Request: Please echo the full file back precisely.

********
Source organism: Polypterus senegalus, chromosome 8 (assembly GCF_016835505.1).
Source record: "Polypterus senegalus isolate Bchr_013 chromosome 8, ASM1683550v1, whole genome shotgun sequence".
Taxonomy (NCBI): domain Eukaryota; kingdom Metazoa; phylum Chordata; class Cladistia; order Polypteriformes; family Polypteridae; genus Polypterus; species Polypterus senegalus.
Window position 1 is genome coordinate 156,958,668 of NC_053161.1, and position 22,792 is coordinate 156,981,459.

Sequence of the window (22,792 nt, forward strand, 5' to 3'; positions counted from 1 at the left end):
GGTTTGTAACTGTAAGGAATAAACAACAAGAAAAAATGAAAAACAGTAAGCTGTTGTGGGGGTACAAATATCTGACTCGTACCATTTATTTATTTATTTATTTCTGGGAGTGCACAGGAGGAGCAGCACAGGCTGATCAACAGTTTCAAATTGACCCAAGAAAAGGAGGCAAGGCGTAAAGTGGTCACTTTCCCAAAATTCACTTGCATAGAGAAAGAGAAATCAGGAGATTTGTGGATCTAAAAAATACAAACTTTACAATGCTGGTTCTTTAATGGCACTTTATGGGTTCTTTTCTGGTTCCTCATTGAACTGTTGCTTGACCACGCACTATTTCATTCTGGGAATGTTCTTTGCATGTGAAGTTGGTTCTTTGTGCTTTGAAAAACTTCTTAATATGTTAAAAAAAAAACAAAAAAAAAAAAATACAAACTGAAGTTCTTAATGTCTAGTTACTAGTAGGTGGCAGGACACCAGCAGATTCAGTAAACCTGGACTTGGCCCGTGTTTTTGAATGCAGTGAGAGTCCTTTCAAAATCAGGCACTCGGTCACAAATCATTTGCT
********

Source organism: Polypterus senegalus, chromosome 8 (assembly GCF_016835505.1).
Source record: "Polypterus senegalus isolate Bchr_013 chromosome 8, ASM1683550v1, whole genome shotgun sequence".
Taxonomy (NCBI): domain Eukaryota; kingdom Metazoa; phylum Chordata; class Cladistia; order Polypteriformes; family Polypteridae; genus Polypterus; species Polypterus senegalus.
Window position 1 is genome coordinate 156,958,668 of NC_053161.1, and position 22,792 is coordinate 156,981,459.

Sequence of the window (22,792 nt, forward strand, 5' to 3'; positions counted from 1 at the left end):
GGTTTGTAACTGTAAGGAATAAACAACAAGAAAAAATGAAAAACAGTAAGCTGTTGTGGGGGTACAAATATCTGACTCGTACCATTTATTTATTTATTTATTTCTGGGAGTGCACAGGAGGAGCAGCACAGGCTGATCAACAGTTTCAAATTGACCCAAGAAAAGGAGGCAAGGCGTAAAGTGGTCACTTTCCCAAAATTCACTTGCATAGAGAAAGAGAAATCAGGAGATTTGTGGATCTAAAAAATACAAACTTTACAATGCTGGTTCTTTAATGGCACTTTATGGGTTCTTTTCTGGTTCCTCATTGAACTGTTGCTTGACCACGCACTATTTCATTCTGGGAATGTTCTTTGCATGTGAAGTTGGTTCTTTGTGCTTTGAAAAACTTCTTAATATGTTAAAAAAAAAACAAAAAAAAAAAAATACAAACTGAAGTTCTTAATGTCTAGTTACTAGTAGGTGGCAGGACACCAGCAGATTCAGTAAACCTGGACTTGGCCCGTGTTTTTGAATGCAGTGAGAGTCCTTTCAAAATCAGGCACTCGGTCACAAATCATTTGCT